Shalom to the whole family.
Ever since I sat among you last week during the Shiva mourning period, I’ve been stringing together some Uri-memories that I would like to share with you, from the time we first met when I was a high-school kid in the 70’s and came for a few months, and afterwards when I moved here and made my home next to yours.
Uri the Educator
It’s common knowledge that Uri was a date-palm expert, a planter, a tree man. Everybody knows he was a great manager, a leader, one who was followed. You knew him as a husband, a father, a grandfather. Those who researched learned that he was a refugee, a fierce child, a survivor. I wanted to say a few words about Uri the educator.
It was our first Shabbat on kibbutz as high-schoolers in the seventies.
I had the good fortune of being “adopted” by you all, and Uri told me to sit next to him in the synagogue for Kabbalat Shabbat. He explained to me:
There are kibbutzim that invest first and foremost in having a fancy communal dining room, and pray in a simple building. Here, we decided to build a fancy synagogue, while meanwhile we eat in a simple building.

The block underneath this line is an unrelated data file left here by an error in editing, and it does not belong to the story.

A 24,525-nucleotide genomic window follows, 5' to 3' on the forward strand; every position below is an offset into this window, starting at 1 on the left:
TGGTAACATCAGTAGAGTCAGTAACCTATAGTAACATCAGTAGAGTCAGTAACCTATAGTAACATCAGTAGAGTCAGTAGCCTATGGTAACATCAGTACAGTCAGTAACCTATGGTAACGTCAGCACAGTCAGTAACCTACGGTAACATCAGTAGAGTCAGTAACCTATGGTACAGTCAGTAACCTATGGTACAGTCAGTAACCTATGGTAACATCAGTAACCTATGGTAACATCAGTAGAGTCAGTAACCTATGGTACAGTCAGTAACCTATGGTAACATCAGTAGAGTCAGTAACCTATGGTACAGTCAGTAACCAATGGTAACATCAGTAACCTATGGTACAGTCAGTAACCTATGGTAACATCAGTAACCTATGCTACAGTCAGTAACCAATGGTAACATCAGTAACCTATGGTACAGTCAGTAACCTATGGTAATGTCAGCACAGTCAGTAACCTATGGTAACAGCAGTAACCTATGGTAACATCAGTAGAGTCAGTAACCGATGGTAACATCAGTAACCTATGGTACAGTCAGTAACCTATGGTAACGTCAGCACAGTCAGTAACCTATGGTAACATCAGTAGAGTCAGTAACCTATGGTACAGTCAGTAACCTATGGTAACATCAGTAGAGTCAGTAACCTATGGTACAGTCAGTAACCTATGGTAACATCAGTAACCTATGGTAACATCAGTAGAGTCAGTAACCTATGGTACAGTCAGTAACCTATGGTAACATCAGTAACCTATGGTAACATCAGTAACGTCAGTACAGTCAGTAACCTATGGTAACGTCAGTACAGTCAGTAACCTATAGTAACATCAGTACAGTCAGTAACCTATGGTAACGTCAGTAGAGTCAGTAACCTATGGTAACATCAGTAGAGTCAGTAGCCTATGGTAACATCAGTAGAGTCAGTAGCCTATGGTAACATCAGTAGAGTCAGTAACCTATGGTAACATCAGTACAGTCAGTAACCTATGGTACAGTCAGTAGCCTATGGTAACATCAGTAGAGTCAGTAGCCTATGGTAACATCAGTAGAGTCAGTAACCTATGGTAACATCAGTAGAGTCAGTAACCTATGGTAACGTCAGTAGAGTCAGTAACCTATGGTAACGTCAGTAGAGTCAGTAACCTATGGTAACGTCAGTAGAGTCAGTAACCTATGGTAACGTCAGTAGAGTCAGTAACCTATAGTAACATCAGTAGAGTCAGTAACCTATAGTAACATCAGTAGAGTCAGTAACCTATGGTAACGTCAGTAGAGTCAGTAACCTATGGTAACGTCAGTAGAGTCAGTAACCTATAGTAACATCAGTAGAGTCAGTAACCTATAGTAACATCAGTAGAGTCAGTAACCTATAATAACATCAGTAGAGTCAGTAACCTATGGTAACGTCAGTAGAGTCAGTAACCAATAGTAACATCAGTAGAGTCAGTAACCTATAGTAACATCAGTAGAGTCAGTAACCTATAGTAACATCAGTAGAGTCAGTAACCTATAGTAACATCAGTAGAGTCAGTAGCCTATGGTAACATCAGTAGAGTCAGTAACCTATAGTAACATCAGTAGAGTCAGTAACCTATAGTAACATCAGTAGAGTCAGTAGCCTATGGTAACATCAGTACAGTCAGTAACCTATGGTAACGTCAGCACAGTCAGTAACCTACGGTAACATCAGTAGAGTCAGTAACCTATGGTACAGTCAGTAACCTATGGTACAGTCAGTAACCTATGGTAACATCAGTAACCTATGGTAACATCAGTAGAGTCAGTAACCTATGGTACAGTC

Don’t separate yourself from the community
After the silent Amidah prayer was over that evening, Uri looked out at some of the folks who were still standing in silent personal prayer, long after the prayer leader moved on to communal prayers. “Something’s not right,” he said. “The Bet Knesset is fundamentally for ‘Knesset’ – for coming together as a community – and only afterwards for prayer.”
For years, I had no idea about Uri’s childhood in the Holocaust. He simply never mentioned it. Once, when I went to visit another faraway kibbutz, he said: “Please give warm regards to ‘Big Red.’” When I got there, I asked for “Big Red” and found a mountain of a man with a huge crop of red hair. When I passed on Uri’s regards, he threw his head back and gave a great laugh. “Ah, yes, Uri, hahaha! I carried him on my back in the snow for a few days!” And then he walked away…